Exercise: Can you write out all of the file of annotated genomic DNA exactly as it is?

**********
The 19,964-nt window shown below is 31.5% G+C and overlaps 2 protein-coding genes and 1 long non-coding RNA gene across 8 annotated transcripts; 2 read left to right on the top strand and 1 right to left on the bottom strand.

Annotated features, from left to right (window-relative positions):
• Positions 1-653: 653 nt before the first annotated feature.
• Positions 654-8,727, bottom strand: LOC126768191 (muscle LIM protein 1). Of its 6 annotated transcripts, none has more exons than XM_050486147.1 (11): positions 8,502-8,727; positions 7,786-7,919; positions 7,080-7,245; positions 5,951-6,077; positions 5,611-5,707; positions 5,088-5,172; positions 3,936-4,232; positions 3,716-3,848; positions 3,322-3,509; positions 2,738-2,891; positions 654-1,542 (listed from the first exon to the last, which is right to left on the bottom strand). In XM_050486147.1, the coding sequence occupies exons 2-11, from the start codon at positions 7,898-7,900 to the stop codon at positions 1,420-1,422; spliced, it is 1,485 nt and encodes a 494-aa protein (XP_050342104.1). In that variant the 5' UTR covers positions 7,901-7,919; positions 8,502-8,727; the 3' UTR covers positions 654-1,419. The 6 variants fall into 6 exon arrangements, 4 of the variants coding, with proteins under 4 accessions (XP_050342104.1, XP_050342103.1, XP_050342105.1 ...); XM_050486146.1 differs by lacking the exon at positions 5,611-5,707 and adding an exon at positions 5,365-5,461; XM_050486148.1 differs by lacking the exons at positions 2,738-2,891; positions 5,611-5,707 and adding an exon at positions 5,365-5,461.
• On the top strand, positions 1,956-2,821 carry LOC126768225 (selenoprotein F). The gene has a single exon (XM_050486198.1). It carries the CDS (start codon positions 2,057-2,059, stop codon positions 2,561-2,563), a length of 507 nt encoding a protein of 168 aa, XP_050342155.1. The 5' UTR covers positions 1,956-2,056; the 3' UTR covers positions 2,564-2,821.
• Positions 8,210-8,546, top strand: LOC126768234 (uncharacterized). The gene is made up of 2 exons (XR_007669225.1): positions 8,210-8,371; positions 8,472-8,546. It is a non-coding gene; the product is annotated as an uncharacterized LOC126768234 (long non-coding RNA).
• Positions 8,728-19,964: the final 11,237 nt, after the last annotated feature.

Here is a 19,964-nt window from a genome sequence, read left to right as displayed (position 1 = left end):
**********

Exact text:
The 19,964-nt window shown below is 31.5% G+C and overlaps 2 protein-coding genes and 1 long non-coding RNA gene across 8 annotated transcripts; 2 read left to right on the top strand and 1 right to left on the bottom strand.

Annotated features, from left to right (window-relative positions):
• Positions 1-653: 653 nt before the first annotated feature.
• Positions 654-8,727, bottom strand: LOC126768191 (muscle LIM protein 1). Of its 6 annotated transcripts, none has more exons than XM_050486147.1 (11): positions 8,502-8,727; positions 7,786-7,919; positions 7,080-7,245; positions 5,951-6,077; positions 5,611-5,707; positions 5,088-5,172; positions 3,936-4,232; positions 3,716-3,848; positions 3,322-3,509; positions 2,738-2,891; positions 654-1,542 (listed from the first exon to the last, which is right to left on the bottom strand). In XM_050486147.1, the coding sequence occupies exons 2-11, from the start codon at positions 7,898-7,900 to the stop codon at positions 1,420-1,422; spliced, it is 1,485 nt and encodes a 494-aa protein (XP_050342104.1). In that variant the 5' UTR covers positions 7,901-7,919; positions 8,502-8,727; the 3' UTR covers positions 654-1,419. The 6 variants fall into 6 exon arrangements, 4 of the variants coding, with proteins under 4 accessions (XP_050342104.1, XP_050342103.1, XP_050342105.1 ...); XM_050486146.1 differs by lacking the exon at positions 5,611-5,707 and adding an exon at positions 5,365-5,461; XM_050486148.1 differs by lacking the exons at positions 2,738-2,891; positions 5,611-5,707 and adding an exon at positions 5,365-5,461.
• On the top strand, positions 1,956-2,821 carry LOC126768225 (selenoprotein F). The gene has a single exon (XM_050486198.1). It carries the CDS (start codon positions 2,057-2,059, stop codon positions 2,561-2,563), a length of 507 nt encoding a protein of 168 aa, XP_050342155.1. The 5' UTR covers positions 1,956-2,056; the 3' UTR covers positions 2,564-2,821.
• Positions 8,210-8,546, top strand: LOC126768234 (uncharacterized). The gene is made up of 2 exons (XR_007669225.1): positions 8,210-8,371; positions 8,472-8,546. It is a non-coding gene; the product is annotated as an uncharacterized LOC126768234 (long non-coding RNA).
• Positions 8,728-19,964: the final 11,237 nt, after the last annotated feature.

Here is a 19,964-nt window from a genome sequence, read left to right as displayed (position 1 = left end):